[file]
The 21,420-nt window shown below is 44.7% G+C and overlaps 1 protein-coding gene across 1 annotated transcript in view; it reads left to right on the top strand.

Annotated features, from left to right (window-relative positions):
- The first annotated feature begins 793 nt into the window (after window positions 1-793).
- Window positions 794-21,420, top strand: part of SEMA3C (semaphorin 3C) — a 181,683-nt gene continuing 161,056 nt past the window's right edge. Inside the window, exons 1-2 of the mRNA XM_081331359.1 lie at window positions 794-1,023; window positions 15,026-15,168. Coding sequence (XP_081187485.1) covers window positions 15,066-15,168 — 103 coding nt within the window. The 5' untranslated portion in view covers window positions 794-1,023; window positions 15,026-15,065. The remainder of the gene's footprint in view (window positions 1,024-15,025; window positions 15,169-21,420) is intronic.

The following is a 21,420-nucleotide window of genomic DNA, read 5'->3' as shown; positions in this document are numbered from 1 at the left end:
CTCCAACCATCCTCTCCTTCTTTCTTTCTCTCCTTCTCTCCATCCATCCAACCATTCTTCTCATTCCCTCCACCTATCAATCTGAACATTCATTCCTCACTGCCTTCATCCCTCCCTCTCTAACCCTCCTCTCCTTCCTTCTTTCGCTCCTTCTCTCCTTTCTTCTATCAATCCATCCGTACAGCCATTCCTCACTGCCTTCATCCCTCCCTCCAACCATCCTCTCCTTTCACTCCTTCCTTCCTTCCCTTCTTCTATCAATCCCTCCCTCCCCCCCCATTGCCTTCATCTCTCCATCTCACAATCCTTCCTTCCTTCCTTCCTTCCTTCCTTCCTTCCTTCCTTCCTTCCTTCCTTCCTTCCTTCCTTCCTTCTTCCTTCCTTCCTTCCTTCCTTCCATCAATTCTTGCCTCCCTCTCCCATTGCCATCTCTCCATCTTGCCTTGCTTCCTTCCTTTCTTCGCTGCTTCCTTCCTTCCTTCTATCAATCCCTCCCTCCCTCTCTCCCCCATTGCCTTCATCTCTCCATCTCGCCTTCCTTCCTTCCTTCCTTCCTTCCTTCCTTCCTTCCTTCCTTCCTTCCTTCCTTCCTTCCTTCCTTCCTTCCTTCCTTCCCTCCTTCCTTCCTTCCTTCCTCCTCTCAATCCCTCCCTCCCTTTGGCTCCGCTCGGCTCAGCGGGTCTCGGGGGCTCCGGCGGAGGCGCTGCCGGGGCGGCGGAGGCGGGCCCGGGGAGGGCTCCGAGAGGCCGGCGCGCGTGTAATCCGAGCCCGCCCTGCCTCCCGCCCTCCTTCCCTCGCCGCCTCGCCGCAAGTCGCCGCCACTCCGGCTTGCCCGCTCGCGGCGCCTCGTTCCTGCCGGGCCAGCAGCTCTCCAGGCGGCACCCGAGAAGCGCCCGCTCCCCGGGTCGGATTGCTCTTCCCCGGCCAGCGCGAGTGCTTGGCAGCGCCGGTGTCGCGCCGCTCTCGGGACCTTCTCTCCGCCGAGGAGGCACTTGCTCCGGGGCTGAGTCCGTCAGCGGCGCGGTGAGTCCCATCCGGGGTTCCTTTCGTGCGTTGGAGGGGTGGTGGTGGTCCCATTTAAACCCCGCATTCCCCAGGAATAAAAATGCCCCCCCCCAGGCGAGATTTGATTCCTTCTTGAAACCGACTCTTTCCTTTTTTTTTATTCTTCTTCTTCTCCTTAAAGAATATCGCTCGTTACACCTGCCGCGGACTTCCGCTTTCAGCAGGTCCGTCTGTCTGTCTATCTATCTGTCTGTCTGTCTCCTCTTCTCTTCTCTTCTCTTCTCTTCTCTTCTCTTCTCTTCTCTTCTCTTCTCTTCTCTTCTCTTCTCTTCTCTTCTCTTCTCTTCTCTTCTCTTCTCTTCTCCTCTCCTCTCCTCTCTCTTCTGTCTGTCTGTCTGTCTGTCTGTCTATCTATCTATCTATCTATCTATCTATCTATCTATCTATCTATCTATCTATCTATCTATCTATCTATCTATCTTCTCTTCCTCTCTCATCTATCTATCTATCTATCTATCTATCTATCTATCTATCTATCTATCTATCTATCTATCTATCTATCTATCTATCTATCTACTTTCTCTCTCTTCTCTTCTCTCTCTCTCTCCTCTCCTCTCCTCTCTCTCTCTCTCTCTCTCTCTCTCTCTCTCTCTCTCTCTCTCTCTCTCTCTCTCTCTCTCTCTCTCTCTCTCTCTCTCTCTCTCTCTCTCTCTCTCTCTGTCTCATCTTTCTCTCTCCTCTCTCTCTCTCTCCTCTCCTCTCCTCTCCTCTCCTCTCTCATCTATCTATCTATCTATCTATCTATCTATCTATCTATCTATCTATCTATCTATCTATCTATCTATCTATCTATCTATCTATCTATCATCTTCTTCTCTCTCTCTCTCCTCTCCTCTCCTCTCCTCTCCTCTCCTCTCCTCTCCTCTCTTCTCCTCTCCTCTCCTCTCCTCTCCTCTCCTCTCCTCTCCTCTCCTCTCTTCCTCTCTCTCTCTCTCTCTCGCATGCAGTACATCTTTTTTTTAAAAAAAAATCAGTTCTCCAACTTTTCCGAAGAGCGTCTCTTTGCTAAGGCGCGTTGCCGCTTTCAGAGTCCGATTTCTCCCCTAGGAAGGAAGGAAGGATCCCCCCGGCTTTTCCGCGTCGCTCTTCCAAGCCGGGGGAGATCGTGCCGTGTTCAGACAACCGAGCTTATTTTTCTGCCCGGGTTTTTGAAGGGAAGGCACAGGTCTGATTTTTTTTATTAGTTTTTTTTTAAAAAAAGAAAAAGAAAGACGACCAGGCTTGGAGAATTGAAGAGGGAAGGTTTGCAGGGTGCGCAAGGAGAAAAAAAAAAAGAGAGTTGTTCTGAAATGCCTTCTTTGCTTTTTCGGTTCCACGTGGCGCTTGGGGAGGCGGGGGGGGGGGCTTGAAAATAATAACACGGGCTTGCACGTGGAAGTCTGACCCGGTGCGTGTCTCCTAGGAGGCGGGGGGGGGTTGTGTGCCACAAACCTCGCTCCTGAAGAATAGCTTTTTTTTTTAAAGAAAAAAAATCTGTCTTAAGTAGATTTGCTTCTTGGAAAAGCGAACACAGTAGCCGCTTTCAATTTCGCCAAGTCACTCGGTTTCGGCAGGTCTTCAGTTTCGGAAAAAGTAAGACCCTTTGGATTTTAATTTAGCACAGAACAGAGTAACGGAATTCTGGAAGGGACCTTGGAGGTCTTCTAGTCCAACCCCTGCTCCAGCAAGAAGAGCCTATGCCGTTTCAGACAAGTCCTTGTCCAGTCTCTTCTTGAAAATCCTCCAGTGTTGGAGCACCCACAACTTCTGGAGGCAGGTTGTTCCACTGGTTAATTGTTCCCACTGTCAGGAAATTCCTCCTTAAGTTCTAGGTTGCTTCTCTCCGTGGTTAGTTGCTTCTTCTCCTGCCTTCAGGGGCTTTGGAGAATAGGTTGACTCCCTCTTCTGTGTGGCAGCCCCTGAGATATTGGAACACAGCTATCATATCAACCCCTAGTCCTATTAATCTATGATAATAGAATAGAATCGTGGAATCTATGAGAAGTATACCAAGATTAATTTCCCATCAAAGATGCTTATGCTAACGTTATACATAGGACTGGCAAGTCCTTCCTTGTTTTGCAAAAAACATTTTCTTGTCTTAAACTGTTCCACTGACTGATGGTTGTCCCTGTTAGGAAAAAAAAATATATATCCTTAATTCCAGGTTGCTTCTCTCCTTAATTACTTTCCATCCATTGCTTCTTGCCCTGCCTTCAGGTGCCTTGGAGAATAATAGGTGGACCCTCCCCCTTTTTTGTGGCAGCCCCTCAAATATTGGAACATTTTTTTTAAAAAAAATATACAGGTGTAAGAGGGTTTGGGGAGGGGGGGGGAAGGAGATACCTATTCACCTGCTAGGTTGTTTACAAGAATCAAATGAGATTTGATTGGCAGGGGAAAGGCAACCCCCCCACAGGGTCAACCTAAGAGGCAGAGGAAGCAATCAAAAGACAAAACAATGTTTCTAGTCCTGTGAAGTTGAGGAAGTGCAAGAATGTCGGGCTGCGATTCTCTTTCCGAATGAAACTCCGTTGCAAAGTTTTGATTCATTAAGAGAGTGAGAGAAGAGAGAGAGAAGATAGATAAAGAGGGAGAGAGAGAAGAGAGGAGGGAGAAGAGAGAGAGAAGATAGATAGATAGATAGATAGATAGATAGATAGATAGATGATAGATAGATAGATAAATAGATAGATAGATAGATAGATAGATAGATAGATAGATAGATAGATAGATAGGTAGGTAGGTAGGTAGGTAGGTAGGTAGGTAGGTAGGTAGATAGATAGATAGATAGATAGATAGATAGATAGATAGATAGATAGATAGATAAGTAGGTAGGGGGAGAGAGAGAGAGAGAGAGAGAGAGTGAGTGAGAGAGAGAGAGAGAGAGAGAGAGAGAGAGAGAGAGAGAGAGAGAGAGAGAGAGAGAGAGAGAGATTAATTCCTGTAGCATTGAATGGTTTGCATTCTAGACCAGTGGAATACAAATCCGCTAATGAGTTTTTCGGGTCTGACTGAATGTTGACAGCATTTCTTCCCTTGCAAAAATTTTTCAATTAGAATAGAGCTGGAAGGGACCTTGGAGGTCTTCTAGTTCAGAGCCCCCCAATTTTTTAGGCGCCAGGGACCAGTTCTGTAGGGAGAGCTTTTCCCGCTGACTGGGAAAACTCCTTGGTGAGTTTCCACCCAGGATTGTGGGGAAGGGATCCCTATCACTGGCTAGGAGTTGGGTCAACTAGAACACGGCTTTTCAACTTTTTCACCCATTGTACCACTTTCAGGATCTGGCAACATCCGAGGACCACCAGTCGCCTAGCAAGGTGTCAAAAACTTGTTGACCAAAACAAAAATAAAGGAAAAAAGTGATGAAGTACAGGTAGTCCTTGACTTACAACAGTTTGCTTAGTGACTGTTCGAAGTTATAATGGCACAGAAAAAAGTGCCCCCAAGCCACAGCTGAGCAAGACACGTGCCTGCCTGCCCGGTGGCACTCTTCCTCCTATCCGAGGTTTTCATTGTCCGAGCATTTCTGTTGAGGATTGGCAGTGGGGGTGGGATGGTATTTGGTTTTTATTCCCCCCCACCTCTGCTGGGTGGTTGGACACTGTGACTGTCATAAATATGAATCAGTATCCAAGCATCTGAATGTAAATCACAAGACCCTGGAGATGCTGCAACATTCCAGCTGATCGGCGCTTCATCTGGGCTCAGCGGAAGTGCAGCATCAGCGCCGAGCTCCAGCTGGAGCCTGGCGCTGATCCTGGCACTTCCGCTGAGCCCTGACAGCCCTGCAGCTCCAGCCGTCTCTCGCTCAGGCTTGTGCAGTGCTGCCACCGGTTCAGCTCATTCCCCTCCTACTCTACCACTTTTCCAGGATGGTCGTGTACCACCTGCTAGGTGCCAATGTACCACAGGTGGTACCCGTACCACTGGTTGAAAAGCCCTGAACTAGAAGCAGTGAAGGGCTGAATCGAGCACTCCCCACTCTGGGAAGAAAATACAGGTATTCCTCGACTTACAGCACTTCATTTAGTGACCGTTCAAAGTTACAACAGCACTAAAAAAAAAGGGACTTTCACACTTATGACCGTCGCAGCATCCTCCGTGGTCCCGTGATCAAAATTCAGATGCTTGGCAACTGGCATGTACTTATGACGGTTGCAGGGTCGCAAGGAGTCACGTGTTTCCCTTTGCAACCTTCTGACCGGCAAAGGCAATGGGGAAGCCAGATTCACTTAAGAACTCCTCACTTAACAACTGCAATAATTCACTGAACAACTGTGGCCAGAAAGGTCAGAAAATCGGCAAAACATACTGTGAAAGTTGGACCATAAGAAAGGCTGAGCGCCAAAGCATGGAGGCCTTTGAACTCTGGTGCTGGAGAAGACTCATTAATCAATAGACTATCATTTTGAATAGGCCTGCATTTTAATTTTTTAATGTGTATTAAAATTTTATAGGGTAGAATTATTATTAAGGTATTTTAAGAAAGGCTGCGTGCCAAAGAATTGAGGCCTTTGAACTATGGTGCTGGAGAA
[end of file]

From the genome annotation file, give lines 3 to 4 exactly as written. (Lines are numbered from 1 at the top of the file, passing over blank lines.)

- The first annotated feature begins 793 nt into the window (after window positions 1-793).
- Window positions 794-21,420, top strand: part of SEMA3C (semaphorin 3C) — a 181,683-nt gene continuing 161,056 nt past the window's right edge. Inside the window, exons 1-2 of the mRNA XM_081331359.1 lie at window positions 794-1,023; window positions 15,026-15,168. Coding sequence (XP_081187485.1) covers window positions 15,066-15,168 — 103 coding nt within the window. The 5' untranslated portion in view covers window positions 794-1,023; window positions 15,026-15,065. The remainder of the gene's footprint in view (window positions 1,024-15,025; window positions 15,169-21,420) is intronic.